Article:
On many occasions, while crossing Lower Orange Street, vehicles haven’t slowed down, despite seeing me (and others) standing in the crosswalk. Those that stop often act as if they’re doing you a favor and wave you across, as if to say “I’m letting you pass through because I’m a good person.” Pedestrians have the right of way, so all they’re doing is obeying the law by “allowing one to pass.” No need for a pat on the back.

Now for the bike-riders. People using two wheels often forget they have to obey the law just as if they were driving a car. If, and I repeat if, the bike-rider merely slowed down and then tried to scoot across the crosswalk without waiting, then it would be difficult to blame the driver of the car.

Both the crosswalk where the bike rider was hit and the crosswalk by Fairgrounds Road are spots where I’ve seen others (and me) screech to a halt as bike-riders fly through there, without coming to a stop. Part of why this takes place is that it’s difficult to see bike-riders when they’re on the path. At Fairgrounds Road, the crosswalk is diagonal to the road, an unusual situation. In both places, cars are moving quickly. That makes for the possibility of decisions in a split second.

Whatever the outcome of this accident, I hope the bike-rider isn’t badly injured and his recovery is swift. No matter which person was at fault, this should send a message to both drivers and bike-riders to look in all directions and always be prepared to stop. If I ran into a bike-rider, my fault or theirs, I’d have a very tough time living with myself afterward.

A couple of additions to the passing of the override for mosquito-control last week. It passed and the money isn’t available for use until 2012. Yes, nothing will happen this summer and next summer people will be drawing up a plan to try and control the pests. In other words, 2013 would be the first summer something might be done. Of course, that would depend on our plan being approved by the state and money being appropriated at Town Meeting to pay for the plan. I’d be interested see how much money it would cost us.

We have to be the luckiest sports fans in the world. Ten years and Boston teams won championships in the NFL, NBA, MLB and now the Bruins in the NHL. The Stanley Cup playoffs were riveting. When the Bruins lost the first two games (at home) to the Montreal Canadiens, I worried this might be a replay of what took place against the Philadelphia Flyers in last year’s playoffs.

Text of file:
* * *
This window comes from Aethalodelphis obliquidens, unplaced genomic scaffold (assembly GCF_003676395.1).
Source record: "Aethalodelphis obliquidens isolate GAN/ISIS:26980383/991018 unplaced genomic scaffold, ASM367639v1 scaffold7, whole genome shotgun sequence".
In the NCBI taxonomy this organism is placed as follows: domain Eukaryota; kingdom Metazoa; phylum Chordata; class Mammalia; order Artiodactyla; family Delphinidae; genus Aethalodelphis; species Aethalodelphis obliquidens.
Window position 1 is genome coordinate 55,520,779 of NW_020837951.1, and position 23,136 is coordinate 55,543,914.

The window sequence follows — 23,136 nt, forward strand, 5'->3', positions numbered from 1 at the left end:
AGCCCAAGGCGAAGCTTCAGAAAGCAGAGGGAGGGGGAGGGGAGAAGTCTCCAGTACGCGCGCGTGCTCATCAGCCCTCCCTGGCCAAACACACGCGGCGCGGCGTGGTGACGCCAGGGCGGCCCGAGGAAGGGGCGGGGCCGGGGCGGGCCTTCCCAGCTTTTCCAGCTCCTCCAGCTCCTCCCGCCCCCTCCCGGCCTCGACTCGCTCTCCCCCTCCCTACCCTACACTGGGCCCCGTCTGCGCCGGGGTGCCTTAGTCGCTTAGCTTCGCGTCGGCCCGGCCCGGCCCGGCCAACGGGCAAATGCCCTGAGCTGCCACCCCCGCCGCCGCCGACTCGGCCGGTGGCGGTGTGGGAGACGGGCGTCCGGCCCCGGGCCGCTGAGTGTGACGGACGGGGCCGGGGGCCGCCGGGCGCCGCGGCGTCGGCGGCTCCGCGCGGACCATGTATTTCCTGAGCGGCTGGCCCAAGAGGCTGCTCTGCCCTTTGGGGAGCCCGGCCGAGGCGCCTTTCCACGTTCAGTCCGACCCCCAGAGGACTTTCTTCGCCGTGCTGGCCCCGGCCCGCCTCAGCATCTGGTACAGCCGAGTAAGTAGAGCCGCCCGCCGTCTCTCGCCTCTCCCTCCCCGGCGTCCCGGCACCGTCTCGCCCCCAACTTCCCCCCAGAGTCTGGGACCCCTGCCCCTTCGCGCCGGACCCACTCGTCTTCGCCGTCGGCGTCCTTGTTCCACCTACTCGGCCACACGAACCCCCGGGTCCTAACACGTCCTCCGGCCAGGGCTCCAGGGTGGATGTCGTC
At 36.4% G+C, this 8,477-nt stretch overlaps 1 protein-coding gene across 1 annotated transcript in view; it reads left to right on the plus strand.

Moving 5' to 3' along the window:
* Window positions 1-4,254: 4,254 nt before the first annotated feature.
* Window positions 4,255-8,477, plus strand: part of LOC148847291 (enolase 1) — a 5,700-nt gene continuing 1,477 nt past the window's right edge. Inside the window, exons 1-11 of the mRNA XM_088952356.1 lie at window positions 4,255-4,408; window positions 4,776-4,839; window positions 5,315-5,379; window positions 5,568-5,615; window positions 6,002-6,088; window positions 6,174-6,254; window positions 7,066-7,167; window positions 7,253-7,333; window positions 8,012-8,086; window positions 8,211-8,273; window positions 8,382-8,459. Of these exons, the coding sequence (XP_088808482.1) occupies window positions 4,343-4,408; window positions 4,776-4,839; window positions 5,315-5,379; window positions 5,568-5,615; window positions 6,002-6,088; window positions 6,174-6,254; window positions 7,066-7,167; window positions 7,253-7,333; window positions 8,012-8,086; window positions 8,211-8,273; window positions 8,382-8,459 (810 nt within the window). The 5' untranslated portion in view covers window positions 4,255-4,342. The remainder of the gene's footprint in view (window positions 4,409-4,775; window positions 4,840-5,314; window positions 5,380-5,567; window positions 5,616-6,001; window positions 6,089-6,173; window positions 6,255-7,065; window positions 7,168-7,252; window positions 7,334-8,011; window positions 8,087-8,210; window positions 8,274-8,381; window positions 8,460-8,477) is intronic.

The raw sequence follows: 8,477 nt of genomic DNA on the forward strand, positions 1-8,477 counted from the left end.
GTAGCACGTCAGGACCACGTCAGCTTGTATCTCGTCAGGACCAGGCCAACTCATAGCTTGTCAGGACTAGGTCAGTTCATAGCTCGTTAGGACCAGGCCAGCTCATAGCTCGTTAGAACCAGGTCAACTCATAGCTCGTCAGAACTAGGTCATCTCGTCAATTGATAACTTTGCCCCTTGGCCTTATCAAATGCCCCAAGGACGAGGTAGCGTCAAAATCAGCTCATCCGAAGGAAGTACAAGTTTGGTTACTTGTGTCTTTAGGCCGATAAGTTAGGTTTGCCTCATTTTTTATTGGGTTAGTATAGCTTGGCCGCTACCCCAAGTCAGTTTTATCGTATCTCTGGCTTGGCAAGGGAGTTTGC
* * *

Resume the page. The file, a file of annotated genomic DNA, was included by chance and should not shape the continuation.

The gritty Bruins sucked it up and skated the Canucks into the ice to make our dreams come true. Then, there was the largest victory parade in Beantown, and we’ve had some doozies. Then, the other championship coaches came together and made Bruins coach Claude Julien feel like a member of their group.

The Red Sox are making me (and others) feel tremendous for a couple of reasons. At the start of this season the Sox had (on paper) a mighty team, but they could barely get to .500 for quite a while. Now, we’re seeing exactly what we had expected and it’s wonderful to behold.
– David Goodman’s “Goodman’s Gam” appears weekly in this space and regularly in The Inquirer and Mirror

Waterfront News

Wednesday, June 22nd, 2011

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I think the weather has finally broken. I’m not getting my hopes up just yet as it is still Junuary here. Today was the longest day of the year. Soon the days will be getting shorter by a minute each day. I’m already looking forward to fall and the slower pace of the island. It was a nice evening down at the waterfront. Calm and warm. There is always something going on down there . . .
– Martie Mack writes the Nantucket Waterfront News blog

Goodman’s Gam

Friday, June 17th, 2011

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We had a few days of summer last week, before May weather moved back in. Had there been some cooler days, with a smattering of rain taking place, no one would have batted an eyelash. In this case, people had their hopes raised high by July-like temperatures, perfect blue skies and little wind. As the weekend rolled in, clouds, rain (torrential in some cases) and a 20-degree drop on local thermometers took the starch out of the most optimistic Nantucketers.

Having gone through a spring that never really happened we had to figure summer, once it took hold, would allow us to plead amnesia regarding the past three months. Not so. Now, the recent gloomy weather has made us look over our shoulders and wonder when summer will stay longer than a handful of days.